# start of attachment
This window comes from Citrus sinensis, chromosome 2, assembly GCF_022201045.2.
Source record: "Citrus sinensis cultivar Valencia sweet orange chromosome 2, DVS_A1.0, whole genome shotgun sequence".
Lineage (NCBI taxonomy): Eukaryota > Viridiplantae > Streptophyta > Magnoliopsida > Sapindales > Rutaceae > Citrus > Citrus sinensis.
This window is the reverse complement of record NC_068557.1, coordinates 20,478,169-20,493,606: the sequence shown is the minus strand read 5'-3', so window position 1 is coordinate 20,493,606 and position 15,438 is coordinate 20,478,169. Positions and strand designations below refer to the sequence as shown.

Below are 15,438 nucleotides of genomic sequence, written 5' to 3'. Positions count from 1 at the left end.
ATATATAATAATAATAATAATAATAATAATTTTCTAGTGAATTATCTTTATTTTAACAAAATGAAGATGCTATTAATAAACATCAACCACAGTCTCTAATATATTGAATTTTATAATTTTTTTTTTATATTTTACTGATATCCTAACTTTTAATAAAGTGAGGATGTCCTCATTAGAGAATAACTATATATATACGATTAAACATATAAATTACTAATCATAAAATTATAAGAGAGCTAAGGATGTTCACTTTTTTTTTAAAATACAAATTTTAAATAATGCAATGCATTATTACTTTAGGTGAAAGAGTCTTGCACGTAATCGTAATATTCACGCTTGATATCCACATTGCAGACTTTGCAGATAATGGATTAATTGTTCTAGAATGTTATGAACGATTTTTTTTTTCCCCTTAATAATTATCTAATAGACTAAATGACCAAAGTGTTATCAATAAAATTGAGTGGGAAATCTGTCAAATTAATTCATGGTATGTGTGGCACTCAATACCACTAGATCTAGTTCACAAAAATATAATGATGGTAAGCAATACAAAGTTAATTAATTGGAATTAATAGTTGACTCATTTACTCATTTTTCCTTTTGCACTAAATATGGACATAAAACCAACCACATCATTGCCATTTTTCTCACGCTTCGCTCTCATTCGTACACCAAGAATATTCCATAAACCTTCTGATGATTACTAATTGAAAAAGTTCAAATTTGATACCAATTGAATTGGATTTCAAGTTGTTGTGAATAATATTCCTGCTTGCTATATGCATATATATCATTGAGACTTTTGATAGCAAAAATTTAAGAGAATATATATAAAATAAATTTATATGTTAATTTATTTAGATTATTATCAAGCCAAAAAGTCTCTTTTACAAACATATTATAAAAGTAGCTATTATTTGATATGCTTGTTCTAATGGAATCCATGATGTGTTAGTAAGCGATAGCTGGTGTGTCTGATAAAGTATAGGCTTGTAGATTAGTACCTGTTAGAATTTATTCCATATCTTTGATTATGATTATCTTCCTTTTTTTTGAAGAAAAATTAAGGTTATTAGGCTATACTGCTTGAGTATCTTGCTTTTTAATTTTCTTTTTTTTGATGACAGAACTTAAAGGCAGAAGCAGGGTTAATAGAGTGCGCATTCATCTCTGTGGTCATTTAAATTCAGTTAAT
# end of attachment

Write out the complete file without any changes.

This window comes from Citrus sinensis, chromosome 2, assembly GCF_022201045.2.
Source record: "Citrus sinensis cultivar Valencia sweet orange chromosome 2, DVS_A1.0, whole genome shotgun sequence".
Lineage (NCBI taxonomy): Eukaryota > Viridiplantae > Streptophyta > Magnoliopsida > Sapindales > Rutaceae > Citrus > Citrus sinensis.
This window is the reverse complement of record NC_068557.1, coordinates 20,478,169-20,493,606: the sequence shown is the minus strand read 5'-3', so window position 1 is coordinate 20,493,606 and position 15,438 is coordinate 20,478,169. Positions and strand designations below refer to the sequence as shown.

Below are 15,438 nucleotides of genomic sequence, written 5' to 3'. Positions count from 1 at the left end.
ATATATAATAATAATAATAATAATAATAATTTTCTAGTGAATTATCTTTATTTTAACAAAATGAAGATGCTATTAATAAACATCAACCACAGTCTCTAATATATTGAATTTTATAATTTTTTTTTTATATTTTACTGATATCCTAACTTTTAATAAAGTGAGGATGTCCTCATTAGAGAATAACTATATATATACGATTAAACATATAAATTACTAATCATAAAATTATAAGAGAGCTAAGGATGTTCACTTTTTTTTTAAAATACAAATTTTAAATAATGCAATGCATTATTACTTTAGGTGAAAGAGTCTTGCACGTAATCGTAATATTCACGCTTGATATCCACATTGCAGACTTTGCAGATAATGGATTAATTGTTCTAGAATGTTATGAACGATTTTTTTTTTCCCCTTAATAATTATCTAATAGACTAAATGACCAAAGTGTTATCAATAAAATTGAGTGGGAAATCTGTCAAATTAATTCATGGTATGTGTGGCACTCAATACCACTAGATCTAGTTCACAAAAATATAATGATGGTAAGCAATACAAAGTTAATTAATTGGAATTAATAGTTGACTCATTTACTCATTTTTCCTTTTGCACTAAATATGGACATAAAACCAACCACATCATTGCCATTTTTCTCACGCTTCGCTCTCATTCGTACACCAAGAATATTCCATAAACCTTCTGATGATTACTAATTGAAAAAGTTCAAATTTGATACCAATTGAATTGGATTTCAAGTTGTTGTGAATAATATTCCTGCTTGCTATATGCATATATATCATTGAGACTTTTGATAGCAAAAATTTAAGAGAATATATATAAAATAAATTTATATGTTAATTTATTTAGATTATTATCAAGCCAAAAAGTCTCTTTTACAAACATATTATAAAAGTAGCTATTATTTGATATGCTTGTTCTAATGGAATCCATGATGTGTTAGTAAGCGATAGCTGGTGTGTCTGATAAAGTATAGGCTTGTAGATTAGTACCTGTTAGAATTTATTCCATATCTTTGATTATGATTATCTTCCTTTTTTTTGAAGAAAAATTAAGGTTATTAGGCTATACTGCTTGAGTATCTTGCTTTTTAATTTTCTTTTTTTTGATGACAGAACTTAAAGGCAGAAGCAGGGTTAATAGAGTGCGCATTCATCTCTGTGGTCATTTAAATTCAGTTAAT